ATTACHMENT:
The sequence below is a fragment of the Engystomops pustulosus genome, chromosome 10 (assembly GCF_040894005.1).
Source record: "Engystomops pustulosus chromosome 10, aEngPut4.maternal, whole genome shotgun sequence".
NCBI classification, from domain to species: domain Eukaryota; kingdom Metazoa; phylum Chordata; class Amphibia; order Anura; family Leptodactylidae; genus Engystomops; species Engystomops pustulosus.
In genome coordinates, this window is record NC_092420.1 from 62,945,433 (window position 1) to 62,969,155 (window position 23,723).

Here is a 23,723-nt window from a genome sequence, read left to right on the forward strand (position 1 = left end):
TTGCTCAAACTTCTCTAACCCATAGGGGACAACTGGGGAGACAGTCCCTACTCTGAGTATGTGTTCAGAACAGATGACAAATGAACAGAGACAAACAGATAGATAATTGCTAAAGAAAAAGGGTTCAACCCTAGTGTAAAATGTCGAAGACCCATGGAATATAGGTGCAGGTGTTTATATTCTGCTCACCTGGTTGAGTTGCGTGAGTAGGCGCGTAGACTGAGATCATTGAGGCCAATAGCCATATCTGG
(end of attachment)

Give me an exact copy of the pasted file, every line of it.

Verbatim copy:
The sequence below is a fragment of the Engystomops pustulosus genome, chromosome 10 (assembly GCF_040894005.1).
Source record: "Engystomops pustulosus chromosome 10, aEngPut4.maternal, whole genome shotgun sequence".
NCBI classification, from domain to species: domain Eukaryota; kingdom Metazoa; phylum Chordata; class Amphibia; order Anura; family Leptodactylidae; genus Engystomops; species Engystomops pustulosus.
In genome coordinates, this window is record NC_092420.1 from 62,945,433 (window position 1) to 62,969,155 (window position 23,723).

Here is a 23,723-nt window from a genome sequence, read left to right on the forward strand (position 1 = left end):
TTGCTCAAACTTCTCTAACCCATAGGGGACAACTGGGGAGACAGTCCCTACTCTGAGTATGTGTTCAGAACAGATGACAAATGAACAGAGACAAACAGATAGATAATTGCTAAAGAAAAAGGGTTCAACCCTAGTGTAAAATGTCGAAGACCCATGGAATATAGGTGCAGGTGTTTATATTCTGCTCACCTGGTTGAGTTGCGTGAGTAGGCGCGTAGACTGAGATCATTGAGGCCAATAGCCATATCTGG